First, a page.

Is the upcoming general election really a done deal? - Page 3 - VeggieBoards
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#61 Old 04-07-2010, 07:24 AM
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Originally Posted by angie54321 View Post

I agree that it would be good to have an electorate that is knowledegable about politics, economics and civil issues. But how do we as a society (in reality) achieve that?



One way to educate people is make politics a compulsory subject at school. The only problem is that the children will be instructed by a teacher who inevitably has their own political views and the children will learn those. My son is studying politics at A level: his lecturer is very biased towards Brown/Labour and very anti Cameron/Conservatives, so guess what he is taught? The bias of videos he is being shown? Even at 17, teenagers still 'generally' accept that what lecturers tell them is true. (Having said that, my 17 is particularly gullible. A winsome trait when he was young, but now you sometimes want to shake him!) So where will the 'knowledge' come from, and whose version of knowledge and truth will it be?



How would you set a political test? Who would administer it - the present government? Couldn't that lead to a bias towards the knowledge they want you to possess and what is in their best interests for you not to know? Where are we going to get the real truth about the parties from? All newspapers/journalists are prone to lying or at least exaggerating to back up their views and as mentioned above, teachers/parents will have their own biases. Even economics teachers are biased towards their particular economic views (my dear gullible son studied that as well). Would people have to have an IQ test as well? Should only people who are educated to a certain level be able to vote? I agree with your vision, but I think it is beset with difficulties.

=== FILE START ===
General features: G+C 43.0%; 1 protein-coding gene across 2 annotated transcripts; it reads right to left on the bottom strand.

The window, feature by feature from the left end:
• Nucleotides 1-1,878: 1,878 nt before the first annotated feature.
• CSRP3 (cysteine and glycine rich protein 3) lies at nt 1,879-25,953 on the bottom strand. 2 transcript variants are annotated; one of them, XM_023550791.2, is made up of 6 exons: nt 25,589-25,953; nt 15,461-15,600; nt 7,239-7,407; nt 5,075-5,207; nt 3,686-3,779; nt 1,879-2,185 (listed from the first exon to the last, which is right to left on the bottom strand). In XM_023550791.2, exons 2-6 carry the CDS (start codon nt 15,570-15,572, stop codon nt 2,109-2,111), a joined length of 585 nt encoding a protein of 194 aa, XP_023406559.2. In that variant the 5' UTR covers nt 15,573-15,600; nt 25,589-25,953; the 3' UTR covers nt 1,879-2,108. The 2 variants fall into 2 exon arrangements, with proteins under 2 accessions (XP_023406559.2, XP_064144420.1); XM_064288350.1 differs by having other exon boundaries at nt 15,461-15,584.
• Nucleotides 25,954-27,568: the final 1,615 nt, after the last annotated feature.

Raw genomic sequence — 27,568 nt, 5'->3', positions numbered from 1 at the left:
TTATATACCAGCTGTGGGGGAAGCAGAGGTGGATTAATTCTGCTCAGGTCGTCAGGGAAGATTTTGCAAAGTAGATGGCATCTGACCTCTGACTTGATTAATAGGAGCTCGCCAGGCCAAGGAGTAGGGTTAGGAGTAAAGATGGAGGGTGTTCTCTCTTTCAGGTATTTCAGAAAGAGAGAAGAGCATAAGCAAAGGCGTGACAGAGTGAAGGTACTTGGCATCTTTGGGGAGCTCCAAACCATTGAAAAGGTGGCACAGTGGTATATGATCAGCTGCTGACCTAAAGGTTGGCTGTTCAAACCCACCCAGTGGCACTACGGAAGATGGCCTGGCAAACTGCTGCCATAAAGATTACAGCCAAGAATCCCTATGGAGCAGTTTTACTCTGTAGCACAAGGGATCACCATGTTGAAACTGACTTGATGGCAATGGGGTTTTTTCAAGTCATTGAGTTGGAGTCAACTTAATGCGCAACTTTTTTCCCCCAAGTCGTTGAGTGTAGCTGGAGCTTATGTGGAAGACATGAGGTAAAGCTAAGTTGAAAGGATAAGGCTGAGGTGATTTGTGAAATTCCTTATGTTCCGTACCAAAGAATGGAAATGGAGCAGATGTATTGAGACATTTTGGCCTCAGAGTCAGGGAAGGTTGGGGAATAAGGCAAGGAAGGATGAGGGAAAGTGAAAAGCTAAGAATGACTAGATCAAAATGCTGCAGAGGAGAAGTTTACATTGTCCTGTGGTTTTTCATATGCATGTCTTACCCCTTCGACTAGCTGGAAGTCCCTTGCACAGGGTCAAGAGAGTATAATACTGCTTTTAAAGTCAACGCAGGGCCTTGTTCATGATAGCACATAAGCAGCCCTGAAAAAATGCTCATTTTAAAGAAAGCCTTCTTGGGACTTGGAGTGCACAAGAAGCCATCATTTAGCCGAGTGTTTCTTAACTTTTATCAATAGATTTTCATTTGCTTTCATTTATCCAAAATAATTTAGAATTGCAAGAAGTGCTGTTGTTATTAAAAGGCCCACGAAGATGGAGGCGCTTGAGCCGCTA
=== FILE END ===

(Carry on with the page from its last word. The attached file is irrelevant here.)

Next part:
I don't think there is a simple answer. But I'm fed up with people moaning about the government, but then not making the effort to vote.



Some of the ideas I've had around this are to base it on a driving test. Applicants would need to answer basic questions on economics, civics, foreign policy. The questions would not be politically minded but more fact based to show the applicant has a general knowledge of the subject. Such as 'What is the role of NATO'? 'what is the average income in the UK' 'What is the Chancellor's responsibilities'. That kind of thing. I would imagine getting all political parties to approve each question would make it more acceptable. But its not supposed to be slanted, just a way to ensure a basic understanding of these areas are present in each voter. Just like a driving test, people could take specific courses to learn the subjects on the test and be able to take the test several times if required to pass it.



As an incentive for people to take the voting test I would propose each approved voter have 1% of the their taxes cut, or something similar.
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#62 Old 04-07-2010, 12:20 PM